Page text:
Broadening Our Community and Bringing Us Closer

Reflecting on the inaugural year of the Konar Center for Tolerance and Jewish Studies.

by Hava Leipzig Holzhauer, J.D.

illustration of people assembling a town

It is not by chance that the Konar Center for Tolerance and Jewish Studies has become a reality at Nazareth College this year. We are challenged at global, national, and local levels to find balance among personal identity and community; healthy migration and nationalism; free speech and openness, and safety and security. As a country, we struggle to claim individual identity without losing foundational, aspirational ideas such as graciousness, broadmindedness, and understanding.

Nazareth’s long history includes what was then revolutionary – the Sisters of St. Joseph founded the College to offer higher education to Catholic young women, who were then deeply underserved in the realm of education and opportunity. Although Nazareth now is religiously independent, the College has continued to recognize the importance for its students of learning both the historical role and the current relevance of world religions. Religion is a significant piece of identity for so many. This identity plays out by way of day-to-day obligation and ritual for some, but also plays out in our understanding of history, and in ethical living as practiced by individuals. Religion often gives shape to our understanding of community and the imperative to embrace other people. Through scholarship and programming, the Konar Center rounds out learning opportunities about the Abrahamic faiths with Jewish study opportunities and enhances the conversation on matters of social justice.

The Konar Center’s other primary focus, tolerance and understanding, highlights service to community and heart-led leadership through a Jewish lens. The Center is a natural fit, integrating into and enhancing programming and scholarship that are already a priority for Nazareth’s Center for Spirituality, Hickey Center for Interfaith Studies and Dialogue, Community and Belonging Department, Religious Studies Department, and Naz’s myriad of alternative breaks, service trips, and more.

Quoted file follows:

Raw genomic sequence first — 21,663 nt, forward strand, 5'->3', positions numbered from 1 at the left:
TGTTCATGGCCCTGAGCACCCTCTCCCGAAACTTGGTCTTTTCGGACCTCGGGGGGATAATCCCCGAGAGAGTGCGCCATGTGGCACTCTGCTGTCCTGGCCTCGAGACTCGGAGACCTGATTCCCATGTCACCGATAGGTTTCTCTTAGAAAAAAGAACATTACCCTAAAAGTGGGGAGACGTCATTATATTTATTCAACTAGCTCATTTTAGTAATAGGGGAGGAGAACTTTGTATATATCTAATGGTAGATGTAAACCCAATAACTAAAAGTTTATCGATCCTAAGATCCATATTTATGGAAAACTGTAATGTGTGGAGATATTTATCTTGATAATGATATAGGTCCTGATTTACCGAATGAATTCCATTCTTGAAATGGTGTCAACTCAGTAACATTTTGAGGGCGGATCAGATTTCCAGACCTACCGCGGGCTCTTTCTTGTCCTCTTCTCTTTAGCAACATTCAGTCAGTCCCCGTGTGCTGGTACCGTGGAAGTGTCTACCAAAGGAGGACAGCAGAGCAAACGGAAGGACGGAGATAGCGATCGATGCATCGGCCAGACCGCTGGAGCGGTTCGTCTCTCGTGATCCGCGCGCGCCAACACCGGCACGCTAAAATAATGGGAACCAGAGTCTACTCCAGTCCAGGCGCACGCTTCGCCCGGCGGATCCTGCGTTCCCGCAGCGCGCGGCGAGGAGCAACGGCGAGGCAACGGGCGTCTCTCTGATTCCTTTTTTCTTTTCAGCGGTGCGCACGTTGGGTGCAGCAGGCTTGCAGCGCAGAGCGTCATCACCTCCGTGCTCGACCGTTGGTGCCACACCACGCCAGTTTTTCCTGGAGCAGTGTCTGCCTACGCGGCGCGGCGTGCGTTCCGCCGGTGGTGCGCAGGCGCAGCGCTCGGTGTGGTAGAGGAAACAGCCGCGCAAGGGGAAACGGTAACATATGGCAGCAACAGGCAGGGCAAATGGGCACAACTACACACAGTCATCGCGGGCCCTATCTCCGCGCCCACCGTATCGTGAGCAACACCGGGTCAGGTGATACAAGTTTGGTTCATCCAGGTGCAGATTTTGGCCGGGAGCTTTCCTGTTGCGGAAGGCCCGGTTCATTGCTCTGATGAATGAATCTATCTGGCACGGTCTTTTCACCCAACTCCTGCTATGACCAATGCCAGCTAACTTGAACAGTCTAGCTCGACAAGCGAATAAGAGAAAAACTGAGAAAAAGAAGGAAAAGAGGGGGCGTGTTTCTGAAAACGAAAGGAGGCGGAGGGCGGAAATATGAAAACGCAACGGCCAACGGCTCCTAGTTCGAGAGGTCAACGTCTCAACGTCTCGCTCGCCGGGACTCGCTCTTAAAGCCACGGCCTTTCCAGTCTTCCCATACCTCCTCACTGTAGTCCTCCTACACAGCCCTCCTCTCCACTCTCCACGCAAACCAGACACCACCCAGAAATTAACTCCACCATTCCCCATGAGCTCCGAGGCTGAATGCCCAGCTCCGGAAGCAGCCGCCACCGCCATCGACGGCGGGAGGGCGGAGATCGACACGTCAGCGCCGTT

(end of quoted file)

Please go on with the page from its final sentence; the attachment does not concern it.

One way the Konar Center positively affected our campus and surrounding communities in its inaugural year was through a Sukkot holiday program, “Welcoming Today’s Stranger.” This event was an opportunity to explore ”welcoming,” and to find ways to be better at it. Nazareth students heard from a fellow student, a volunteer with the local working migrant population that supports New York’s apple-growing industry. Another student, who was the first in her family to leave the Dominican Republic and come to America, shared her story. Within the context of Jewish responsibility to welcome the stranger during the Sukkot holiday, Nazareth students engaged in reflection on their experiences with welcoming and explored ways to welcome more effectively in the future.

For International Holocaust Remembrance Day, the Konar Center partnered with Nazareth’s Casa Italiana and brought a Holocaust survivor to campus to tell his story. Students also heard excerpts from a play written specifically to share the struggles and experiences of other local survivors. Such opportunities enrich student work in sociology, legal studies, history, and elsewhere. Also, the Center partnered with the Monroe County Bar Association and the Levine Center to “End Hate,” hosting a conversation on the rise of anti-Semitism and how anti-Semitic incidents intersect with free speech and hate crime law. The conversation is further relevant to all isms. Local attorney experts shared insights, overfilling the Shults Center and requiring additional chairs to be brought in for attorneys and community members who came to campus to learn. Additionally, the Konar Center hosted multiple workshops and lectures related to having difficult conversations, including responding to offensive speech and stemming hate before it escalates.

As we continue to engage as a campus community on issues of self-exploration, identity, and living in community, the Konar Center offers enriched commitment and strengthened outcomes. The Center is a culminating project of the many advancements President Daan Braveman brought to Nazareth College during his tenure. Working alongside Nazareth faculty and staff committed to being at the forefront of global co-existence, the Konar Center will continue to contribute meaningfully to Nazareth’s growth in finding understanding among difference.

Hava Leipzig Holzhauer is the executive director of the Konar Center for Tolerance and Jewish Studies at Nazareth College.